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Fundranker Blog—Making Work Pay Tax Credit for 2009 and 2010

Making Work Pay Tax Credit for 2009 and 2010

The Making Work Pay tax credit for tax years 2009 and 2010 came about as part of the American Recovery and Reinvestment Act of 2009, which was signed into law by President Obama in February, 2009, to help stimulate the economy in the depths of the Great Recession.

Under the Making Work Pay tax credit, working people are supposed to receive up to $400 per year ($800 for married taxpayers filing jointly) of a refundable credit against their federal taxes. Refundable means that if any remains after it is applied against your tax, it will result in a tax refund. The Making Work Pay credit begins being phased out for single taxpayers at an AGI of $75,000 and for married taxpayers filing jointly at an AGI $150,000.

The whole idea of this tax credit was to get money in the hands of working people as soon as possible so they could spend it and stimulate the economy, so withholding tax tables were changed as of April 1, 2009, and workers started receiving a little bit more take home pay for the remainder of the year. Those little bits, over the last nine months of 2009, as well as over the entire 12 months of 2010, should add up to about $400 ($800 for married taxpayers filing jointly).

When you fill out your 2009 federal tax return, and you get down to the Payments section of your Form 1040, you’ll put down your withholding, which should be about $400 ($800 for married taxpayers filing jointly) less than it would have been had the tax credit not existed, and then you’ll also put down $400 ($800 for married taxpayers filing jointly) for the tax credit. So your tax payments should add up to about the same amount as they would have had the tax credit not existed, but Uncle Sam contributed $400 ($800 for married taxpayers filing jointly) of it for you. He just gave the credit to you a little at a time during the year instead of giving it to you all at once when you file your tax return.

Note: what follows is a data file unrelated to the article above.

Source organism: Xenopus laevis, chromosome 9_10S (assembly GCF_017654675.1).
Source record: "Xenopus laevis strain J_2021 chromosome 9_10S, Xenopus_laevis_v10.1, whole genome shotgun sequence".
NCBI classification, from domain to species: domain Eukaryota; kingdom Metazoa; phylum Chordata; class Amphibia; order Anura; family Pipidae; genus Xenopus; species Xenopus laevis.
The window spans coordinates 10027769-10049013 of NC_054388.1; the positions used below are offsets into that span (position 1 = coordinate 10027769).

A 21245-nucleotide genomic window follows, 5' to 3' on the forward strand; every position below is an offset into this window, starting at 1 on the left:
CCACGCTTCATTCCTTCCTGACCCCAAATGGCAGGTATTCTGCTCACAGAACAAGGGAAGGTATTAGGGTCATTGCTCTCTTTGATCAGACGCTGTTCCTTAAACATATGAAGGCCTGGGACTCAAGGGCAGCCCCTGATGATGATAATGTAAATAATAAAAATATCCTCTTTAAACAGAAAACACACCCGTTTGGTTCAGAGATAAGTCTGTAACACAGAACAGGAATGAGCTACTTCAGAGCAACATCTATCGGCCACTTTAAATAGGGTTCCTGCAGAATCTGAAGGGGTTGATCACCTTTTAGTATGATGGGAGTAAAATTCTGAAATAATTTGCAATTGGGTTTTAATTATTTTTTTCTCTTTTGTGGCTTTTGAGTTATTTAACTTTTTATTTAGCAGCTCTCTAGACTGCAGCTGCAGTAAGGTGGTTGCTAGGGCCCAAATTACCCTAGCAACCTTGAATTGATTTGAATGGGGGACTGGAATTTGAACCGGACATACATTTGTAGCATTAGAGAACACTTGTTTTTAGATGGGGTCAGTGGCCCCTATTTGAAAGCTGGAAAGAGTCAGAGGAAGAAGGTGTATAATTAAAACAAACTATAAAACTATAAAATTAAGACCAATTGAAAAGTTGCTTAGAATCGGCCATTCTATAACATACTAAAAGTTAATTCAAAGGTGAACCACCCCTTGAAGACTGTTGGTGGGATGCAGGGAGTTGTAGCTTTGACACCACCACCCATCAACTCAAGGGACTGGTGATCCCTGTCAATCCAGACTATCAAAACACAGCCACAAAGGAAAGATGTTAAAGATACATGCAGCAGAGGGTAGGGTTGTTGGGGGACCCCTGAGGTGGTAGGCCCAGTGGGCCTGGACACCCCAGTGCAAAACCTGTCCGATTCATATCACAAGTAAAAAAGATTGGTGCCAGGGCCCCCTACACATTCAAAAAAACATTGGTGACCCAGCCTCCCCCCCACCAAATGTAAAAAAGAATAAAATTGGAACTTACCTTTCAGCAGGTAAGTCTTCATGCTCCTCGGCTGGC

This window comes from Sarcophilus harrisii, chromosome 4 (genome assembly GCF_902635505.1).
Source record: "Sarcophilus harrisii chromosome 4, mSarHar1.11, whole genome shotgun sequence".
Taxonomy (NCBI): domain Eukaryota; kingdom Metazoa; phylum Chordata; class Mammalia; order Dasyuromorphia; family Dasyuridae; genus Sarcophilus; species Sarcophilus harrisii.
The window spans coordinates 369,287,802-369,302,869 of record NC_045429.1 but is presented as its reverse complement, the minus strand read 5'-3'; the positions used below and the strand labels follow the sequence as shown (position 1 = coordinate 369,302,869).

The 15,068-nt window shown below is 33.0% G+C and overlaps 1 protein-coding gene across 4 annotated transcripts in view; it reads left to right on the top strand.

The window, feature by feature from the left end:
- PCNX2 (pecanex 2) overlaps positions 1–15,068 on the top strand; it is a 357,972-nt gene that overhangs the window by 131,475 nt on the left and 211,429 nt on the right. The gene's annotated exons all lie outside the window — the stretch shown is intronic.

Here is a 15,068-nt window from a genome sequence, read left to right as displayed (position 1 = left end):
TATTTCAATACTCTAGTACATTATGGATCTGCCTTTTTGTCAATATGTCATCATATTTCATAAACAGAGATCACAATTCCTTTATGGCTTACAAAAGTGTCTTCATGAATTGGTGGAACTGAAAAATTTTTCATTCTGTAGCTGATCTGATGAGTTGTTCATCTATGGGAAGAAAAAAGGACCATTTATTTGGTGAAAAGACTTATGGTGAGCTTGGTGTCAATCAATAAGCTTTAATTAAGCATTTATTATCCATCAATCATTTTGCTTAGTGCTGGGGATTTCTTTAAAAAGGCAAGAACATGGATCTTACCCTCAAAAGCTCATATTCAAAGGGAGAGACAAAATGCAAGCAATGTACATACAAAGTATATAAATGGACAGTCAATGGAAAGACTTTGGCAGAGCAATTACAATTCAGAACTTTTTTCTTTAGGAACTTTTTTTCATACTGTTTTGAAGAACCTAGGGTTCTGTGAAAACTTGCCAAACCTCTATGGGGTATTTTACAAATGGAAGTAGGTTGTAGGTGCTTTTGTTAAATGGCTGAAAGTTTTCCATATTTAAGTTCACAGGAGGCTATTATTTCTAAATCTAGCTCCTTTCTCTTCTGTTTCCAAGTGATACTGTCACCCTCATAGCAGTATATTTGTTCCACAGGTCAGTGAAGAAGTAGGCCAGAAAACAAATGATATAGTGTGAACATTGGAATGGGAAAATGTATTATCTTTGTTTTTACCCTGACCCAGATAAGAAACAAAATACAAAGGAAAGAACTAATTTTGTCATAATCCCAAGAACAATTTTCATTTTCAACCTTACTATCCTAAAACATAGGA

A few taxpayers may find that their employers cut their withholding too much during 2009. If you have more than one job, or you and your spouse both work, remember that your different employers are unaware of your income from the others. They simply look up your payroll withholding according to the number of allowances on your W-4 form. It was up to you to make sure that you claimed the appropriate number of allowances on your 2009 Form W-4 so that your employers didn’t cut your withholding too much during the year. If you are unpleasantly surprised at how this works out on your 2009 tax return, make sure you update your 2010 Form W-4 right away.

Posted 4/1/10 7:20pm ET in Tax Tips

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